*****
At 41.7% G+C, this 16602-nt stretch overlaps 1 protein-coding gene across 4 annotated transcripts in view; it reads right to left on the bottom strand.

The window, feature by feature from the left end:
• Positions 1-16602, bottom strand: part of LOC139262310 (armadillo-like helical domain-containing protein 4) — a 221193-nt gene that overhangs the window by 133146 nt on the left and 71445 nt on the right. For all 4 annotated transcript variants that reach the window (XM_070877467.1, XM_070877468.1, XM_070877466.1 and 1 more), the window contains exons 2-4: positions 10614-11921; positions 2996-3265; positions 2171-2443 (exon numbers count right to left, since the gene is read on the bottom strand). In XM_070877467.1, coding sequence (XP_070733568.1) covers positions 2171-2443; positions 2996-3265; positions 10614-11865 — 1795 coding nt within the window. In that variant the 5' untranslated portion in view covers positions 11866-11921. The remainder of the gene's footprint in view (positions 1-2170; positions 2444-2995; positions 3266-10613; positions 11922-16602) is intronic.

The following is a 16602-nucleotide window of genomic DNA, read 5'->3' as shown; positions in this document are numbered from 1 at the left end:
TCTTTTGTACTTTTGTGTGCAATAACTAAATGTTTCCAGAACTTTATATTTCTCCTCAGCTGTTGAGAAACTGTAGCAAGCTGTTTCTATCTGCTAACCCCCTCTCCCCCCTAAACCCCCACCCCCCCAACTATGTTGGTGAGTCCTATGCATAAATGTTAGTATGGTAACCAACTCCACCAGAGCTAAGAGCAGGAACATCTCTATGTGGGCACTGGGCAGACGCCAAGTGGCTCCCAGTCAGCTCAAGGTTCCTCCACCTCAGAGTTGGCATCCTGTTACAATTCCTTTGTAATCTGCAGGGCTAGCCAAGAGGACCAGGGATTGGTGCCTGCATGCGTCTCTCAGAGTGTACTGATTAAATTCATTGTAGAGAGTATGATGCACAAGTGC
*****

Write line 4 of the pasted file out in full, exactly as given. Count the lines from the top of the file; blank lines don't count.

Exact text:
The following is a 16602-nucleotide window of genomic DNA, read 5'->3' as shown; positions in this document are numbered from 1 at the left end: